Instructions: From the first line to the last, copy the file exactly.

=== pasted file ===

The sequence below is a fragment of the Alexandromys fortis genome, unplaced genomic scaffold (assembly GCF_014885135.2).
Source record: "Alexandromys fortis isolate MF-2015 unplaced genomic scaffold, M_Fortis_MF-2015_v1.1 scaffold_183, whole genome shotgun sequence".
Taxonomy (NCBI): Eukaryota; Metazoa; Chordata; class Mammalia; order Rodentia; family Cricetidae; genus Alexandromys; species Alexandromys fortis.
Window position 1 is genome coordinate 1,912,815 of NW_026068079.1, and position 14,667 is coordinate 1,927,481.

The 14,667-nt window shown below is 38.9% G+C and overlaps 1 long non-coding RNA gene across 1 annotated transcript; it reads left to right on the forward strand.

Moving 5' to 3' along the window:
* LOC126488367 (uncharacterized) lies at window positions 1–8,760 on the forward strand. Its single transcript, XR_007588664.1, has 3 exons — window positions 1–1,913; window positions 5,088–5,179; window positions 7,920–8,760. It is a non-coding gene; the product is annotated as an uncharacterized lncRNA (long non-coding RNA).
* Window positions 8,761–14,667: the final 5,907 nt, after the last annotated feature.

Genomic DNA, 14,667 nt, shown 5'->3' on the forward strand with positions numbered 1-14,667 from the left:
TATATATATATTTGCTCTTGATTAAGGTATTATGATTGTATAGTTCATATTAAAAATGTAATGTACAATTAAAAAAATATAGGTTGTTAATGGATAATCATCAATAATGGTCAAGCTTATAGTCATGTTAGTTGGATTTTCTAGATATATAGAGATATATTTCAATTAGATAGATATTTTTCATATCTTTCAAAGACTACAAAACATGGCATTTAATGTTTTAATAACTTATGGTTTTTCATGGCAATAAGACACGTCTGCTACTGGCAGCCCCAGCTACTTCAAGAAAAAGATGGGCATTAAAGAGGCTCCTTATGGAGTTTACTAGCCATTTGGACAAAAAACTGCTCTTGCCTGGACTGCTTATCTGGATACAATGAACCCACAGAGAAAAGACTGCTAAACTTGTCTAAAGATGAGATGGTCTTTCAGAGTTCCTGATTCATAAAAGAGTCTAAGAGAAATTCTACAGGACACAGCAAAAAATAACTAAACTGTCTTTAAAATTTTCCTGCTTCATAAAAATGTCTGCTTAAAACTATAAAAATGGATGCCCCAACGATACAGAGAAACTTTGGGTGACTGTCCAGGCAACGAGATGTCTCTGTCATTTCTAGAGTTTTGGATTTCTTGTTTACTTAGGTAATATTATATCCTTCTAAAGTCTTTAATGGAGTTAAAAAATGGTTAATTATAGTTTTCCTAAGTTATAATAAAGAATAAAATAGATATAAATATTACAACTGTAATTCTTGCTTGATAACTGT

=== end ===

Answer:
The sequence below is a fragment of the Alexandromys fortis genome, unplaced genomic scaffold (assembly GCF_014885135.2).
Source record: "Alexandromys fortis isolate MF-2015 unplaced genomic scaffold, M_Fortis_MF-2015_v1.1 scaffold_183, whole genome shotgun sequence".
Taxonomy (NCBI): Eukaryota; Metazoa; Chordata; class Mammalia; order Rodentia; family Cricetidae; genus Alexandromys; species Alexandromys fortis.
Window position 1 is genome coordinate 1,912,815 of NW_026068079.1, and position 14,667 is coordinate 1,927,481.

The 14,667-nt window shown below is 38.9% G+C and overlaps 1 long non-coding RNA gene across 1 annotated transcript; it reads left to right on the forward strand.

Moving 5' to 3' along the window:
* LOC126488367 (uncharacterized) lies at window positions 1–8,760 on the forward strand. Its single transcript, XR_007588664.1, has 3 exons — window positions 1–1,913; window positions 5,088–5,179; window positions 7,920–8,760. It is a non-coding gene; the product is annotated as an uncharacterized lncRNA (long non-coding RNA).
* Window positions 8,761–14,667: the final 5,907 nt, after the last annotated feature.

Genomic DNA, 14,667 nt, shown 5'->3' on the forward strand with positions numbered 1-14,667 from the left:
TATATATATATTTGCTCTTGATTAAGGTATTATGATTGTATAGTTCATATTAAAAATGTAATGTACAATTAAAAAAATATAGGTTGTTAATGGATAATCATCAATAATGGTCAAGCTTATAGTCATGTTAGTTGGATTTTCTAGATATATAGAGATATATTTCAATTAGATAGATATTTTTCATATCTTTCAAAGACTACAAAACATGGCATTTAATGTTTTAATAACTTATGGTTTTTCATGGCAATAAGACACGTCTGCTACTGGCAGCCCCAGCTACTTCAAGAAAAAGATGGGCATTAAAGAGGCTCCTTATGGAGTTTACTAGCCATTTGGACAAAAAACTGCTCTTGCCTGGACTGCTTATCTGGATACAATGAACCCACAGAGAAAAGACTGCTAAACTTGTCTAAAGATGAGATGGTCTTTCAGAGTTCCTGATTCATAAAAGAGTCTAAGAGAAATTCTACAGGACACAGCAAAAAATAACTAAACTGTCTTTAAAATTTTCCTGCTTCATAAAAATGTCTGCTTAAAACTATAAAAATGGATGCCCCAACGATACAGAGAAACTTTGGGTGACTGTCCAGGCAACGAGATGTCTCTGTCATTTCTAGAGTTTTGGATTTCTTGTTTACTTAGGTAATATTATATCCTTCTAAAGTCTTTAATGGAGTTAAAAAATGGTTAATTATAGTTTTCCTAAGTTATAATAAAGAATAAAATAGATATAAATATTACAACTGTAATTCTTGCTTGATAACTGT